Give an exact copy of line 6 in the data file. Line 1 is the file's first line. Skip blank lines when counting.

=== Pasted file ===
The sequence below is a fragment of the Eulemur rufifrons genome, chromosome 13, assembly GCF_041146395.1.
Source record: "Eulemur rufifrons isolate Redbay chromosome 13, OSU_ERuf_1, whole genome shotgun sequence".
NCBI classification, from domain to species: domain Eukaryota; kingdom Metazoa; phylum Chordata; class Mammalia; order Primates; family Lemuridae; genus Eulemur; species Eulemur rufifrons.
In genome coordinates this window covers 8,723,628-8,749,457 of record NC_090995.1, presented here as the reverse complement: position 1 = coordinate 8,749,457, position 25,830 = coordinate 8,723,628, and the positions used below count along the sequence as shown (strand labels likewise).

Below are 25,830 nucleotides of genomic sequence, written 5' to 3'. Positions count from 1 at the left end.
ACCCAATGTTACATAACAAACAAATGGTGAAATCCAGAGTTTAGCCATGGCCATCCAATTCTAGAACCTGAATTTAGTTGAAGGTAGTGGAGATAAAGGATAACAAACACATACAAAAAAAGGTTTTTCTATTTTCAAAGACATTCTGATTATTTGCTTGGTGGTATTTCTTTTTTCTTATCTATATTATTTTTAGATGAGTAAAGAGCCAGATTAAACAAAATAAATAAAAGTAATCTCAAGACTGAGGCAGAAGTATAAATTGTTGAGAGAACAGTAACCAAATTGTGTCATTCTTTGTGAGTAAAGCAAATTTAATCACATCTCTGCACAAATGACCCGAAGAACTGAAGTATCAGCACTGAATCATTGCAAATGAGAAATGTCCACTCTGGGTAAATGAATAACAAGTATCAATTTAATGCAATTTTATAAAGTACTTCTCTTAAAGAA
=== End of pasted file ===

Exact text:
ACCCAATGTTACATAACAAACAAATGGTGAAATCCAGAGTTTAGCCATGGCCATCCAATTCTAGAACCTGAATTTAGTTGAAGGTAGTGGAGATAAAGGATAACAAACACATACAAAAAAAGGTTTTTCTATTTTCAAAGACATTCTGATTATTTGCTTGGTGGTATTTCTTTTTTCTTATCTATATTATTTTTAGATGAGTAAAGAGCCAGATTAAACAAAATAAATAAAAGTAATCTCAAGACTGAGGCAGAAGTATAAATTGTTGAGAGAACAGTAACCAAATTGTGTCATTCTTTGTGAGTAAAGCAAATTTAATCACATCTCTGCACAAATGACCCGAAGAACTGAAGTATCAGCACTGAATCATTGCAAATGAGAAATGTCCACTCTGGGTAAATGAATAACAAGTATCAATTTAATGCAATTTTATAAAGTACTTCTCTTAAAGAA